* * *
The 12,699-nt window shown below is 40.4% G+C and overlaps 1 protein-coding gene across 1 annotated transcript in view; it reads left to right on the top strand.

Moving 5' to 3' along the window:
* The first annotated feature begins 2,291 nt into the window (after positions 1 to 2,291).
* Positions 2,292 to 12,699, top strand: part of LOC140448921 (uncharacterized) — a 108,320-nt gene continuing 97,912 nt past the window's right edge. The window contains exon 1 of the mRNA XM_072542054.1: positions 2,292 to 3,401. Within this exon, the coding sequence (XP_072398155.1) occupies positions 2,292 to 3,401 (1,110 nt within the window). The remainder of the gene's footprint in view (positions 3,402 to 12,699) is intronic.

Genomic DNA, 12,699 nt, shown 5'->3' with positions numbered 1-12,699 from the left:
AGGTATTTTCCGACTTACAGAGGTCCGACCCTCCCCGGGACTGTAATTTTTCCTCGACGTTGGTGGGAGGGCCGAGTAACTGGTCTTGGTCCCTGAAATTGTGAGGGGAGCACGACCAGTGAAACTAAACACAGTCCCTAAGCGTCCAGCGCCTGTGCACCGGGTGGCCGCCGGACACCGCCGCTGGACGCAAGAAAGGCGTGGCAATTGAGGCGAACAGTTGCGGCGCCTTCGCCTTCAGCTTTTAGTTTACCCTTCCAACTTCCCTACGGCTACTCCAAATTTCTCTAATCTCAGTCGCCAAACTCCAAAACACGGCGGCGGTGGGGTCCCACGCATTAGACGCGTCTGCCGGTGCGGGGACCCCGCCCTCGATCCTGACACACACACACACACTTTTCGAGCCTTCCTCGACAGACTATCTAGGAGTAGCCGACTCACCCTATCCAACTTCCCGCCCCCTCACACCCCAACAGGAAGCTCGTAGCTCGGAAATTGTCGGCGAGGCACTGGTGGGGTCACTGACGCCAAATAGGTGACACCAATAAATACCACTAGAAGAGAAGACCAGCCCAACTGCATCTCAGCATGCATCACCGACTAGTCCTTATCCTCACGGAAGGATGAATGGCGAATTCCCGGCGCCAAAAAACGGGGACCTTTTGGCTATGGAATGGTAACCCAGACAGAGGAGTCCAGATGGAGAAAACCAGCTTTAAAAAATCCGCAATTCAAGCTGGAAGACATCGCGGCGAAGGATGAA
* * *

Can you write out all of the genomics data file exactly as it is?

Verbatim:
The 12,699-nt window shown below is 40.4% G+C and overlaps 1 protein-coding gene across 1 annotated transcript in view; it reads left to right on the top strand.

Moving 5' to 3' along the window:
* The first annotated feature begins 2,291 nt into the window (after positions 1 to 2,291).
* Positions 2,292 to 12,699, top strand: part of LOC140448921 (uncharacterized) — a 108,320-nt gene continuing 97,912 nt past the window's right edge. The window contains exon 1 of the mRNA XM_072542054.1: positions 2,292 to 3,401. Within this exon, the coding sequence (XP_072398155.1) occupies positions 2,292 to 3,401 (1,110 nt within the window). The remainder of the gene's footprint in view (positions 3,402 to 12,699) is intronic.

Genomic DNA, 12,699 nt, shown 5'->3' with positions numbered 1-12,699 from the left:
AGGTATTTTCCGACTTACAGAGGTCCGACCCTCCCCGGGACTGTAATTTTTCCTCGACGTTGGTGGGAGGGCCGAGTAACTGGTCTTGGTCCCTGAAATTGTGAGGGGAGCACGACCAGTGAAACTAAACACAGTCCCTAAGCGTCCAGCGCCTGTGCACCGGGTGGCCGCCGGACACCGCCGCTGGACGCAAGAAAGGCGTGGCAATTGAGGCGAACAGTTGCGGCGCCTTCGCCTTCAGCTTTTAGTTTACCCTTCCAACTTCCCTACGGCTACTCCAAATTTCTCTAATCTCAGTCGCCAAACTCCAAAACACGGCGGCGGTGGGGTCCCACGCATTAGACGCGTCTGCCGGTGCGGGGACCCCGCCCTCGATCCTGACACACACACACACACTTTTCGAGCCTTCCTCGACAGACTATCTAGGAGTAGCCGACTCACCCTATCCAACTTCCCGCCCCCTCACACCCCAACAGGAAGCTCGTAGCTCGGAAATTGTCGGCGAGGCACTGGTGGGGTCACTGACGCCAAATAGGTGACACCAATAAATACCACTAGAAGAGAAGACCAGCCCAACTGCATCTCAGCATGCATCACCGACTAGTCCTTATCCTCACGGAAGGATGAATGGCGAATTCCCGGCGCCAAAAAACGGGGACCTTTTGGCTATGGAATGGTAACCCAGACAGAGGAGTCCAGATGGAGAAAACCAGCTTTAAAAAATCCGCAATTCAAGCTGGAAGACATCGCGGCGAAGGATGAA